The MRC Centre for Global Infectious Disease Analysis is an international centre of excellence for research and capacity building on the epidemiological analysis and modelling of infectious diseases. Its innovative research on emerging and endemic diseases and applied collaborative work with public and global health agencies, governments and non-governmental bodies worldwide focuses on ensuring modelling is translated into practical policy guidance, both in responding to emerging threats such as Ebola and Zika with real-time analysis and predictive modelling, and in planning by providing evidence-based input to policy questions for major endemic diseases such as HIV, malaria and tuberculosis. It covers a wide range of diseases within the themes of Outbreak Analysis and Modelling, Global Health Analytics, Vaccines, Antimicrobial Resistance, and Methods and Tools.
By harnessing health and biomedical data in the UK, Health Data Research UK (HDR UK) will develop and apply cutting edge data science approaches in order to address the most pressing health research challenges facing the public. HDR UK is a joint investment led by the MRC, together with the National Institute for Health Research (England), the Chief Scientist Office (Scotland), Health and Care Research Wales, Health and Social Care Research and Development Division (Public Health Agency, Northern Ireland), the Engineering and Physical Sciences Research Council, the Economic and Social Research Council, the British Heart Foundation and Wellcome.
The mission of the MRC Human Genetics Unit at the University of Edinburgh (MRC HGU) is to explore the mechanisms underlying human genetic disease and normal development and physiology. The Unit's research seeks to identify the genetic risk factors in common disease in isolated populations, develop animal model systems to study human genetic disease and mammalian development, understand the role of nuclear and cytoplasmic organisation in regulating the flow of information from DNA to the organism, and investigate opportunities for novel therapeutic approaches including stem cell therapy. The HGU works alongside the University of Edinburgh Centre for Genomic and Experimental Medicine (CGEM) and the Edinburgh Cancer Research Centre (ECRC) under the overarching vision of the MRC Institute of Genetics and Molecular Medicine at the University of Edinburgh.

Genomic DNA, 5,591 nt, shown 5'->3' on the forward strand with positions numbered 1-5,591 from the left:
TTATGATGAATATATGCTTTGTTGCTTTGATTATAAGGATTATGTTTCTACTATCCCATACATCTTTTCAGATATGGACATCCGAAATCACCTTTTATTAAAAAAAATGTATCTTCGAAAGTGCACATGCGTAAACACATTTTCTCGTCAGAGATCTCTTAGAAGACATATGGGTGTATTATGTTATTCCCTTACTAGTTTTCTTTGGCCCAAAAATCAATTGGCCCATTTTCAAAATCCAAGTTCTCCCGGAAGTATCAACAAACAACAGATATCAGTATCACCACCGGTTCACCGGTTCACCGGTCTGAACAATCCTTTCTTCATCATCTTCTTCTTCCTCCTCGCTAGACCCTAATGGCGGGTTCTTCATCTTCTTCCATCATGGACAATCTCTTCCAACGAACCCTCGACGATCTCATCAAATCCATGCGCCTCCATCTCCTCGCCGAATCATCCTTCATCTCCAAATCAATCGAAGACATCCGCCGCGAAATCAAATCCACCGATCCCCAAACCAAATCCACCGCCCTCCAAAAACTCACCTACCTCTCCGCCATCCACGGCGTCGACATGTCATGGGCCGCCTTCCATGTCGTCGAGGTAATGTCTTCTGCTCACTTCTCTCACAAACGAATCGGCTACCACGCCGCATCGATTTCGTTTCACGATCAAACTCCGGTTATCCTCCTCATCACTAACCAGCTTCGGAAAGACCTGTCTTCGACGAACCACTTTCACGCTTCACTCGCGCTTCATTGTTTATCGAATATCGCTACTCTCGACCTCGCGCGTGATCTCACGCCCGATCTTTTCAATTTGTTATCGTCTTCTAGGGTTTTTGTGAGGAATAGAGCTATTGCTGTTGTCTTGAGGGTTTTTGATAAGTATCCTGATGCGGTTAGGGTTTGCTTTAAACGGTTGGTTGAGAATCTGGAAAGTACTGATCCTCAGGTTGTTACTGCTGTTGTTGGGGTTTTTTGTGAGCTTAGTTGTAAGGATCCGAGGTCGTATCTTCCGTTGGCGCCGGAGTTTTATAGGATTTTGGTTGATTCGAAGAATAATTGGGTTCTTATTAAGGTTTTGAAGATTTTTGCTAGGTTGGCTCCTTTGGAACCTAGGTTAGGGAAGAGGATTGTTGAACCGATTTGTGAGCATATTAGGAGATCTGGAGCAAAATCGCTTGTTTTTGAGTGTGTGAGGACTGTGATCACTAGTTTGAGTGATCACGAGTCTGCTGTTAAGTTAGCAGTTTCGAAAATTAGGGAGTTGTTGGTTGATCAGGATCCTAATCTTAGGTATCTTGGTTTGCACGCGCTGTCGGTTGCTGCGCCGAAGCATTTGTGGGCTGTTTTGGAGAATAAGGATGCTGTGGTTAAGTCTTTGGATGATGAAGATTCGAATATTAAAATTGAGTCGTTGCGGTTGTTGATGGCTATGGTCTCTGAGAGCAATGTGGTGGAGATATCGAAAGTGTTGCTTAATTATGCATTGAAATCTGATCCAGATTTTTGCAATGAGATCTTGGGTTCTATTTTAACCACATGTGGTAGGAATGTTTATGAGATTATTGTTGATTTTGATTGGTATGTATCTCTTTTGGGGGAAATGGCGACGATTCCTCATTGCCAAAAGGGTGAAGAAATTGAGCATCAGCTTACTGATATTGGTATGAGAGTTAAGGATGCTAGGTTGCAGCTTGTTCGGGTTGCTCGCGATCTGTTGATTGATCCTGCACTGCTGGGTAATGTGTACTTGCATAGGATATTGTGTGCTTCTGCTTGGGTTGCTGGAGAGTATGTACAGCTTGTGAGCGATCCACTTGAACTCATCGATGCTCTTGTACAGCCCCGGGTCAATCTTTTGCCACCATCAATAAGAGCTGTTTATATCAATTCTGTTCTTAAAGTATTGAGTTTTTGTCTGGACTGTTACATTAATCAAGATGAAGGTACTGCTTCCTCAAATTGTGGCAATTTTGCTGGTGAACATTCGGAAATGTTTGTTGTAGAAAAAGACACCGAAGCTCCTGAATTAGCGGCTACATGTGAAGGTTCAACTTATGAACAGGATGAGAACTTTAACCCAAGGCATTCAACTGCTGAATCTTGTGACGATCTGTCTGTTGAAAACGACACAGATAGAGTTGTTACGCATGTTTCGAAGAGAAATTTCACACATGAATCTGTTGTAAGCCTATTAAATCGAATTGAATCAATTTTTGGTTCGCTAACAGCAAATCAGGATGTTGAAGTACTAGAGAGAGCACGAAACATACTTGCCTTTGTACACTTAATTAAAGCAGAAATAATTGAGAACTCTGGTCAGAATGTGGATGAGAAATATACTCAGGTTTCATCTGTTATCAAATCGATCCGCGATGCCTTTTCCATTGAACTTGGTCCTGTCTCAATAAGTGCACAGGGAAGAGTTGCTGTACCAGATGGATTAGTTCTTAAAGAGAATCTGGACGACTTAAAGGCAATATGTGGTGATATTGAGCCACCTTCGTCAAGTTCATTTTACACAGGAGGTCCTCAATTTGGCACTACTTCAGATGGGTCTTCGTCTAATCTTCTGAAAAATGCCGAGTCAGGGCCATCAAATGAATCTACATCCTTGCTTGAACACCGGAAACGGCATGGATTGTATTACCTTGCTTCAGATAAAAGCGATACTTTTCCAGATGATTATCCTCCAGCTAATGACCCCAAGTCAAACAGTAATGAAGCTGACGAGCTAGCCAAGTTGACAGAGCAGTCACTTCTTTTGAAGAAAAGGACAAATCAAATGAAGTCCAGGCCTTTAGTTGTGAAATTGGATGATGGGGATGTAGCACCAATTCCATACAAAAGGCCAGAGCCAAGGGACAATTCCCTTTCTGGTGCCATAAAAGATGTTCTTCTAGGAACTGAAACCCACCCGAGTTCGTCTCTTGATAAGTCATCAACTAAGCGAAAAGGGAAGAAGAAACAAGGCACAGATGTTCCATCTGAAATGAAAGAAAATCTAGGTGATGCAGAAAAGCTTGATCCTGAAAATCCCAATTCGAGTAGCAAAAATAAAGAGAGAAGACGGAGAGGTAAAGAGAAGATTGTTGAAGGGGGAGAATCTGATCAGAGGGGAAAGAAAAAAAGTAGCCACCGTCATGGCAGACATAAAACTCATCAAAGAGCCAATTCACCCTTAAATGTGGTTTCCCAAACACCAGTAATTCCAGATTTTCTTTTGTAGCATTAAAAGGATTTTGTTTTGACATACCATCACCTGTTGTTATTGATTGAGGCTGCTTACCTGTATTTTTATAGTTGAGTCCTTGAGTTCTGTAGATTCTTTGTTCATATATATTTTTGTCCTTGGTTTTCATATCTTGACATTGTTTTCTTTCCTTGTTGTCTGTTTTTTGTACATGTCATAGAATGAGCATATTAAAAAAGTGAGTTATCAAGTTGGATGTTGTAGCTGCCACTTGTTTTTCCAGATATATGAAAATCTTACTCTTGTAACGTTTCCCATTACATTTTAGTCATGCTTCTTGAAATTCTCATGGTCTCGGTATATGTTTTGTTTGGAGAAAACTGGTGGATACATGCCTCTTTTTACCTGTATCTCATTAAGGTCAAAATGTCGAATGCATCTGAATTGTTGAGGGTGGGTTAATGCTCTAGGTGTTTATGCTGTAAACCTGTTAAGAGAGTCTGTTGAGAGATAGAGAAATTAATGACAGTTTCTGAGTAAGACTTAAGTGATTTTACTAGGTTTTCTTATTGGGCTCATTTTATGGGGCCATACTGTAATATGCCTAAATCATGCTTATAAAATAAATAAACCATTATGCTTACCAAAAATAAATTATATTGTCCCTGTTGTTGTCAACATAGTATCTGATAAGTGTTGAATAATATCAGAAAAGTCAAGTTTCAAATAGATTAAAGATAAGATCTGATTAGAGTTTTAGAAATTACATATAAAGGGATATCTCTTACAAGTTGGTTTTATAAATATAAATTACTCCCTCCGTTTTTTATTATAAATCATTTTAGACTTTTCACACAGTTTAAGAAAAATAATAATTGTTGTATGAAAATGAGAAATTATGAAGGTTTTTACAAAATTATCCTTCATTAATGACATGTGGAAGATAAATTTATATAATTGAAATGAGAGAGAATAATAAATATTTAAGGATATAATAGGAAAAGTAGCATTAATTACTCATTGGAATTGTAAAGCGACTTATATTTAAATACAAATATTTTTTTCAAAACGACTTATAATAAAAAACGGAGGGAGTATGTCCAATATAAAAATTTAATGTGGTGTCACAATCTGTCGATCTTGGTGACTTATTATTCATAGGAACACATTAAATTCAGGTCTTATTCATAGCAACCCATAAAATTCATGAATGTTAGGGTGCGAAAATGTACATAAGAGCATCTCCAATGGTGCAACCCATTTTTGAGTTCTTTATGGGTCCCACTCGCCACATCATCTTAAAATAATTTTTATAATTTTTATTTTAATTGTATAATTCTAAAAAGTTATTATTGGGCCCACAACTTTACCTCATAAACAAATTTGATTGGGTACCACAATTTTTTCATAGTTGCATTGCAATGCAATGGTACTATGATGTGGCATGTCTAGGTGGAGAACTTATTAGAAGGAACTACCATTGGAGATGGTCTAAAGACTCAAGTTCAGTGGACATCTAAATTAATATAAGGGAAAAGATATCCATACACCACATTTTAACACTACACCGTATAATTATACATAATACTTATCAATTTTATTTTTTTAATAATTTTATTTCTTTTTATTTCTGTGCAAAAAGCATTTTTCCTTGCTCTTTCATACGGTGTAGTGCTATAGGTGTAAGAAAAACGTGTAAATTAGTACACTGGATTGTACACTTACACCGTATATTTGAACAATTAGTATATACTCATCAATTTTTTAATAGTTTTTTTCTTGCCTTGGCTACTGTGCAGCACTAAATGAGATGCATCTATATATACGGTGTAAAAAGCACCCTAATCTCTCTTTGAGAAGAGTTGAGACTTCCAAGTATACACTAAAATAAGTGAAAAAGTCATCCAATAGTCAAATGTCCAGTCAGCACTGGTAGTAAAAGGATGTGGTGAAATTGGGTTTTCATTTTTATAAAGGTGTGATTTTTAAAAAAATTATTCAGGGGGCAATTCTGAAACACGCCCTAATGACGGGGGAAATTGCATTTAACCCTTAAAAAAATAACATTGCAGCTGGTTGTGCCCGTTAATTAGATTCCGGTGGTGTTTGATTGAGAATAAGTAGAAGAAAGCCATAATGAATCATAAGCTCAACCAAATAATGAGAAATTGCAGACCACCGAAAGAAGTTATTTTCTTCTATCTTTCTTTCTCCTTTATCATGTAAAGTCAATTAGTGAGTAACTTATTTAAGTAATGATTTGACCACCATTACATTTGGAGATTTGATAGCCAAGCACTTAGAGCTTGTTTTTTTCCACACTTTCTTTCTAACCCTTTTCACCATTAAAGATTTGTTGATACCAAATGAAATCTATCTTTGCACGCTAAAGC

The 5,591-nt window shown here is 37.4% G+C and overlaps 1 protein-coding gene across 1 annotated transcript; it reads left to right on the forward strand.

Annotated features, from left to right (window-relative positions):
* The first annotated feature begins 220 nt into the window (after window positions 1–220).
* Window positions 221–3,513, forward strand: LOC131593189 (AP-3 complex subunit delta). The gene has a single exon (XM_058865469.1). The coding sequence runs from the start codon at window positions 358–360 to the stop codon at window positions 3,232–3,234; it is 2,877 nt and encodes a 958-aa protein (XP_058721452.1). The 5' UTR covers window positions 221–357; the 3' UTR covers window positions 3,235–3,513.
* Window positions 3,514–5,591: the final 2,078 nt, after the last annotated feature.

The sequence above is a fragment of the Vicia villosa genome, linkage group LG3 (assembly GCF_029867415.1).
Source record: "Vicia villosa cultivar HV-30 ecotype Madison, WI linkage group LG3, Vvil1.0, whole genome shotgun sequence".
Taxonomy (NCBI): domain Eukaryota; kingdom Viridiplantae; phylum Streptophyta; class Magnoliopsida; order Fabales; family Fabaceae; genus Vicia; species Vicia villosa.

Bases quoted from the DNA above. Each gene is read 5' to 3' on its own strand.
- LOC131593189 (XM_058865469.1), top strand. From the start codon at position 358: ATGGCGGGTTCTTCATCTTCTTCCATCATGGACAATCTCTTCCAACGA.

The MRC Human Immunology Unit at the University of Oxford (MRC HIU) undertakes research in human immunology, applying this knowledge to the development of better treatment strategies against infectious diseases, cancer, allergy and autoimmune diseases. The HIU research spans basic to translational immunology with experimental medicine programmes and clinical trials in vaccine development for infectious diseases and cancer, therapies for eczema and for multiple sclerosis. HIU has strong interactions with clinical medicine making studies on patients and patient material possible, fostering the pursuit of basic discovery in the clinic and the development of new therapeutic approaches. The unit collaborates closely with other groups in the MRC Weatherall Institute of Molecular Medicine, University of Oxford.
The MRC Integrative Epidemiology Unit at the University of Bristol (MRC IEU) seeks to integrate molecular, cellular, clinical and population data to optimise the identification of causal associations between potentially modifiable exposures and health outcomes. The Unit will adopt a multidisciplinary approach to address major public health issues of relevance to the UK and global health agenda, drawing upon disciplines that extend beyond the conventional realms of epidemiology, to enhance causal and translational epidemiology.
The MRC Lifecourse Epidemiology Unit at the University of Southampton (MRC LEU) at the University of Southampton aims to elucidate important, preventable causes of common chronic disorders and their complications. It focuses on the interplay of causes acting at different stages of the lifecourse from before conception through to old age, and the ways in which environmental influences modulate gene expression to produce disease.
The MRC Unit for Lifelong Health and Ageing at UCL (MRC LHA at UCL) is home of the National Survey of Health and Development (NHSD) and other population-based studies. The Unit’s mission is to identify social and biological factors that affect lifelong health, ageing and the development of chronic disease risk by: using and enhancing the NSHD and other population-based studies; and exchanging knowledge gained with policymakers, health practitioners and other research users, and promoting public understanding of healthy ageing.
The MRC London Institute of Medical Sciences (MRC LMS), one of MRC’s Institutes, is committed to undertaking high quality fundamental research that underpins human disease that is long-term in scope, multi-disciplinary and collaborative in nature, and creative by design. The scientific strategy of the Institute relies on three guiding principles: recruit the best young scientists and give them the opportunity to flourish; build cohesion around specific areas of scientific excellence that harness the opportunities arising from our close partnership with Imperial College London; and, identify, and/or create, novel research areas that address important national and international priorities adding value to MRC’s investment.